Hiromu Nagahara studies the history of modern Japan, with a focus on the politics of art and culture since the nineteenth century. He is the author of Tokyo Boogie-Woogie: Japan's Pop Era and Its Discontents (Harvard University Press, 2017), which highlights the public controversies that engulfed the popular songs that were produced by Japan's music industry since the late 1920s and their connections to Japan's emergence as a mass-consumer, middle-class society. His current research project explores the cultural history of modern Japanese diplomacy by looking at how artistic and other pursuits of 'play' enable members of Japan's ruling elite to join larger networks of global elites in cities like London, Paris, and Shanghai during the decades preceding World War II.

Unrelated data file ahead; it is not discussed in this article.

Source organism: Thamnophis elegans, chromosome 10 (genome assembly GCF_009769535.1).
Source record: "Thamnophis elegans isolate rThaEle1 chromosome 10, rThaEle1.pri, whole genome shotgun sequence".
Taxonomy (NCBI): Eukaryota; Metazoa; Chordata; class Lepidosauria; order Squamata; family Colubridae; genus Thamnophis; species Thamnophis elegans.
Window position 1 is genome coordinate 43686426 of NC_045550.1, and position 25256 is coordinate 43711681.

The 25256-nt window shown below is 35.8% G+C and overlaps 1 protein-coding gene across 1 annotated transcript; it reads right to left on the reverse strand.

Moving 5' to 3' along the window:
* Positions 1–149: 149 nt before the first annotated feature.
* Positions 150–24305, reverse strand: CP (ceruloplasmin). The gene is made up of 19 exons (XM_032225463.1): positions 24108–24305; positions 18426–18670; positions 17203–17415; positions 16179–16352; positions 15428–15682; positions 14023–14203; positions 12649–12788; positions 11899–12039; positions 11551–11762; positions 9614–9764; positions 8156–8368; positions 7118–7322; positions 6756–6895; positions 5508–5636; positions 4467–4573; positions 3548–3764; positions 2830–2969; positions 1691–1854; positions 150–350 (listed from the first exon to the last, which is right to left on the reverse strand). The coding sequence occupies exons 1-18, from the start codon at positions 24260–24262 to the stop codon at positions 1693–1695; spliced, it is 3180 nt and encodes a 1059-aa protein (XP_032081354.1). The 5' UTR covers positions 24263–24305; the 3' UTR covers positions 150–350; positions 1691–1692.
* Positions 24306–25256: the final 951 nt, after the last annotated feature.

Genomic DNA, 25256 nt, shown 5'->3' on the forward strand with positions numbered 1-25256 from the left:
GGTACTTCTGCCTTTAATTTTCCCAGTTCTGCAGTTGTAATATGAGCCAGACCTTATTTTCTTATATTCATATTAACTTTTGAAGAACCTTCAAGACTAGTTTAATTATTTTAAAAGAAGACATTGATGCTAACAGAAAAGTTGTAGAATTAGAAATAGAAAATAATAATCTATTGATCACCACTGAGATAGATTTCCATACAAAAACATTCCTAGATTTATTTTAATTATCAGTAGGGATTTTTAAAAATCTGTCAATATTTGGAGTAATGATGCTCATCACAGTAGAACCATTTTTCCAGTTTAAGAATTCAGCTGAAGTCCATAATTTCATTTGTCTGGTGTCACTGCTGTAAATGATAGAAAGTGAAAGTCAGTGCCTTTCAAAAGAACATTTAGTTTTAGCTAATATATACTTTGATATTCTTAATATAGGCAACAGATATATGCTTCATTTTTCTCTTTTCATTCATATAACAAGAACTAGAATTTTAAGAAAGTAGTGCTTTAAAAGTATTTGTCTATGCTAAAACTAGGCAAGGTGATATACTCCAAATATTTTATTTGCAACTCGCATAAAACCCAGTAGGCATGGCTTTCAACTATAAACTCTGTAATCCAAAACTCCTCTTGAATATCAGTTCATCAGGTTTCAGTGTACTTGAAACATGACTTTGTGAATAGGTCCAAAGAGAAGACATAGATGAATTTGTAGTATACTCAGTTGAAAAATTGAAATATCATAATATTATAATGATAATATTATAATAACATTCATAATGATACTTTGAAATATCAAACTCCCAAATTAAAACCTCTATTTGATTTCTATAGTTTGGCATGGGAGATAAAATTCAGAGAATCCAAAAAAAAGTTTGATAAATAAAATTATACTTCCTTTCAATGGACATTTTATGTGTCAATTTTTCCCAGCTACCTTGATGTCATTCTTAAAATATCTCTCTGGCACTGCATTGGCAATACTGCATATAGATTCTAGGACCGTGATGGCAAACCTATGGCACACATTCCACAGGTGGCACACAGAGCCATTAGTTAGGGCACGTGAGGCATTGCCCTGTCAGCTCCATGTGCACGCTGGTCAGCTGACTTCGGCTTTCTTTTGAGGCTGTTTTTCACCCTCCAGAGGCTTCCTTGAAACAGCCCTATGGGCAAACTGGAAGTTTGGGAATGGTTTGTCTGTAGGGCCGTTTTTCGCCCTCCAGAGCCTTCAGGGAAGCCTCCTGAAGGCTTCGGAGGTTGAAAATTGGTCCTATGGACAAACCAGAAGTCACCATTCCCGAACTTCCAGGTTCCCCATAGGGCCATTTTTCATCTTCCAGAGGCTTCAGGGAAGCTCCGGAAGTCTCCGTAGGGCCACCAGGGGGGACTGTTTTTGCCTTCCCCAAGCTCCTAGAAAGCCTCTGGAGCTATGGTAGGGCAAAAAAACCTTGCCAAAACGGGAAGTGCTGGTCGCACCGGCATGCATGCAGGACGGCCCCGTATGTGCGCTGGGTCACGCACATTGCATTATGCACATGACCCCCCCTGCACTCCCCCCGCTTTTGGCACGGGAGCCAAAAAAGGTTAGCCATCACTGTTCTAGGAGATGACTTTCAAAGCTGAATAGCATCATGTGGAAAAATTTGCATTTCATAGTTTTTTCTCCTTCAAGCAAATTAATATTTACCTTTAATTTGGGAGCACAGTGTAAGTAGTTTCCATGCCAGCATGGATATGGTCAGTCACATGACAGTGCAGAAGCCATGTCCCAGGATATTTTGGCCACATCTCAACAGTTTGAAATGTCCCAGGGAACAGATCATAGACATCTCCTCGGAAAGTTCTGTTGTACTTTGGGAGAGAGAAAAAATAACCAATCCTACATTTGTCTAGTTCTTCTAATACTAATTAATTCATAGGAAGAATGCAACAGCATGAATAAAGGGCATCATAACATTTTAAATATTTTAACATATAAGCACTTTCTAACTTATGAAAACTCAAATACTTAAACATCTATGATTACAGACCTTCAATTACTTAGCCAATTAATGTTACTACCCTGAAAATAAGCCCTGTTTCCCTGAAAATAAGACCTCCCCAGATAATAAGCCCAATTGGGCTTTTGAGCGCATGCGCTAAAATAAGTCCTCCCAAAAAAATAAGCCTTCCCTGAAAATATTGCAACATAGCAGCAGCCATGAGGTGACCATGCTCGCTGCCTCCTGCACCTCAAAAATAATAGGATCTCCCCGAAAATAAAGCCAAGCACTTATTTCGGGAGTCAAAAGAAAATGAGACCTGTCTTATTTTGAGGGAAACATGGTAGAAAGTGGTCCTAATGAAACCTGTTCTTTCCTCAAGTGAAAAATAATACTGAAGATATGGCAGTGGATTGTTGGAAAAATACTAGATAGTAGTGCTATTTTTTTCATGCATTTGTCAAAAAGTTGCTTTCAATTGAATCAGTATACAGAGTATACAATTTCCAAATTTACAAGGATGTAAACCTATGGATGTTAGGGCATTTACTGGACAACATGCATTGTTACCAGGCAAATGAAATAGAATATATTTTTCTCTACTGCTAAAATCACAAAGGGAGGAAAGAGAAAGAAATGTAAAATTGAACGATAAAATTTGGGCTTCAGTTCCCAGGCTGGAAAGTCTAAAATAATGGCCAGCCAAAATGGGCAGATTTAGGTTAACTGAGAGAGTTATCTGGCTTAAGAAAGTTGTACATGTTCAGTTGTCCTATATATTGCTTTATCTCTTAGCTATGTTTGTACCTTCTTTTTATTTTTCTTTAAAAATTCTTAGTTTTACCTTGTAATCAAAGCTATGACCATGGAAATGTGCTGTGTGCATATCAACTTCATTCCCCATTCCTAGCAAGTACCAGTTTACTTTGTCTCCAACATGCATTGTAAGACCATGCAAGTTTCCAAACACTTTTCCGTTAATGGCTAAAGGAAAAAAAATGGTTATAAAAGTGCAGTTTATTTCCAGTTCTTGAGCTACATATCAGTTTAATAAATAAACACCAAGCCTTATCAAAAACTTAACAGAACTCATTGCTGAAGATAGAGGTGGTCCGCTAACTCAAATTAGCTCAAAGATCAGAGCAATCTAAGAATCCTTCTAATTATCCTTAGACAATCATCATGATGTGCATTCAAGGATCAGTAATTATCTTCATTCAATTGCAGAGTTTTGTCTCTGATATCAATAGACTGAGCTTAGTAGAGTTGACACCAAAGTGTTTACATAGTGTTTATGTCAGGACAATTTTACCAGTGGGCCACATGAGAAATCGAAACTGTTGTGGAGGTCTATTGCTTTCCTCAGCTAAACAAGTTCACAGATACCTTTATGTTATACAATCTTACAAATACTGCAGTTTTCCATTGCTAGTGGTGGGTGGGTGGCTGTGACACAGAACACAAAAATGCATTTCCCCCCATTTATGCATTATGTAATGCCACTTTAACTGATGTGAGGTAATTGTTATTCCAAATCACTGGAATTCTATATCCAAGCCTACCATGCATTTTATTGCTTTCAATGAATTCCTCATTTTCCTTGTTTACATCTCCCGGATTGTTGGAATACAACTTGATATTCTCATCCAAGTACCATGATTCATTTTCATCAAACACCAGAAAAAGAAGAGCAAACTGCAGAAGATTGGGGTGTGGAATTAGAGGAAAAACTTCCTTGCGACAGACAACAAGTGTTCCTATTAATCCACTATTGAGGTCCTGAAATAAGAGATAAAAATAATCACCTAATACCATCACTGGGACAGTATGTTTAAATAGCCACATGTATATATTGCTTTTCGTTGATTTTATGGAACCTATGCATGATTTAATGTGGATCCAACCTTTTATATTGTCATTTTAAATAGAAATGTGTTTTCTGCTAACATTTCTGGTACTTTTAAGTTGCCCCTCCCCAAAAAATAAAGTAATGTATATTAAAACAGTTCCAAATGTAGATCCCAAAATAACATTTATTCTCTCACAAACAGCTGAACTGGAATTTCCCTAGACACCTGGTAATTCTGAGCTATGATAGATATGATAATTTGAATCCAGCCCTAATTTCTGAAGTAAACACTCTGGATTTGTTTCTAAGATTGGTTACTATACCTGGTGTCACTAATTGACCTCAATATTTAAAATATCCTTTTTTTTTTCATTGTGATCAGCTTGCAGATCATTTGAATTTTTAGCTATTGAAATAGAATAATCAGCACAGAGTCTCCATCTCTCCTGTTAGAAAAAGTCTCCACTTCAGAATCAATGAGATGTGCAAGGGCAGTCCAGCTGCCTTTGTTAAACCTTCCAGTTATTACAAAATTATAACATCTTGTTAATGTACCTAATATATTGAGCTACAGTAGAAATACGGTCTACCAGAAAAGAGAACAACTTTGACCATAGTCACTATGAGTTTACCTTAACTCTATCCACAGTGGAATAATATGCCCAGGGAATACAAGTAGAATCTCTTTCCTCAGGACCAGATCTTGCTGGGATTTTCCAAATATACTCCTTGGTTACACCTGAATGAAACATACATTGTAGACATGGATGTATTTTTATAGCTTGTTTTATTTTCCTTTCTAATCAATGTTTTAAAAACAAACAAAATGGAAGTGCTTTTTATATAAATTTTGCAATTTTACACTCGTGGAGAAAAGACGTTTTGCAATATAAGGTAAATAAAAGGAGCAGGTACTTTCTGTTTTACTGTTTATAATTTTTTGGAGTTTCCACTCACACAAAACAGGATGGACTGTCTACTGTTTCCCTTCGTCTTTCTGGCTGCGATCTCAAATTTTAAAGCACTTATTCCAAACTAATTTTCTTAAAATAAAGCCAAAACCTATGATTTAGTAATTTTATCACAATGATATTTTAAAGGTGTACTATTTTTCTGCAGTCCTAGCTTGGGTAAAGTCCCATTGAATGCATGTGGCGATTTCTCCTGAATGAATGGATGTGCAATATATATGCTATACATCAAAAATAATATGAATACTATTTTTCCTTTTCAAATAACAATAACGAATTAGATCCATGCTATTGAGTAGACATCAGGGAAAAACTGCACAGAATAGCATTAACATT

Nagahara's teaching interests include surveys of Japanese history from the earliest centuries (21H.154 "Inventing the Samurai") through the modern era (21H.155 "Modern Japan: 1600 to Presents"), as well as a seminar on World War II in Asia. He also co-teaches a global history course, " World History and Its Fault Lines Since 1800." During January IAP and other occasions, he also enjoys taking students and other members of the MIT community on a tour of the Japanese collection at the Museum of Fine Arts, which houses one of the largest collections of Japanese art outside of Japan.
He is currently a Visiting Fellow at Wellesley College's Newhouse Center for the Humanities.